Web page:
The Impact of No Brokerage Fees on Retail Investors

December 27. 2019. 8 mins read

Unless you work in finance, you may not be aware of a fundamental shift that’s underway at the moment in the industry. On Tuesday, October 1st, 2019, Charles Schwab rocked brokerage firms around the globe with their announcement to drop all commissions for stocks, ETFs, and options on U.S. and Canadian exchanges – permanently. Within a day, Ameritrade and E*Trade announced no brokerage fees as well. Ameritrade’s stock tanked in response, as 32% of their revenues came from commissions. Not long afterwards, Charles Schwab moved to acquire TD Ameritrade for $26 billion. (Unlike Ameritrade, only 5% of Schwab’s revenues come from commissions with the bulk of revenues coming from interest-earning assets.) The brokerage landscape seems to be forever changed.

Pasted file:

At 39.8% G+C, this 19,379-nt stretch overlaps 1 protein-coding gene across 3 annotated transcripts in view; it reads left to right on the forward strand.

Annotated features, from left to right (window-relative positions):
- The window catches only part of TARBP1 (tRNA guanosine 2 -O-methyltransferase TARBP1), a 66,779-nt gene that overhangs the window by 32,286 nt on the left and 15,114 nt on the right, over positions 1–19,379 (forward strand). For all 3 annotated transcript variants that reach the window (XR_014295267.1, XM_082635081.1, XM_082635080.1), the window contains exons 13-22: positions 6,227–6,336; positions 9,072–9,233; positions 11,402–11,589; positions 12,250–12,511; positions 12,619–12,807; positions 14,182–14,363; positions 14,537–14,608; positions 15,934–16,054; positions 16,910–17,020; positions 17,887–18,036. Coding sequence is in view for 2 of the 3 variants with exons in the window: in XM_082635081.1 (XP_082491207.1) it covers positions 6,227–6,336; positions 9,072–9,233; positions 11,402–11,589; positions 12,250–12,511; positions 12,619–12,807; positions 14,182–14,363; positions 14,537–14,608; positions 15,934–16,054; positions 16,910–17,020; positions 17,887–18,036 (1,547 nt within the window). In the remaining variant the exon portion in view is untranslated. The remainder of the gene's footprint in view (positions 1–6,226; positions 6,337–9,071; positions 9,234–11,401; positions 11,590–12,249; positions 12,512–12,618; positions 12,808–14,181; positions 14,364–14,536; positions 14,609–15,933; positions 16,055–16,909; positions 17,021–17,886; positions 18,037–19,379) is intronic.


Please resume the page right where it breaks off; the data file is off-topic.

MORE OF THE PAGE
The biggest beneficiary of no brokerage fees happens to be retail investors – mom and pop accounts – most of whom aren’t playing in the markets with a whole lot of money. Brokerage fees are now pretty much nonexistent. All those ads we used to run here on Nanalyze touting “cheap trades” over at firms like TD Ameritrade for $4.95 have now gone to zero. For all practical purposes, you can now trade domestic stocks for free at all major brokerage firms. The impetus for this change is said to be a fintech firm called Robinhood that built their entire business around free trading and fractional share ownership. Today, we want to talk about the implications of this change for retail investors, starting with first-time investors.

First-Time Investors

We’re in a unique position to address first-time investors. Many of our readers will discover some exciting investment themes – cannabis stocks for example – and will immediately want to

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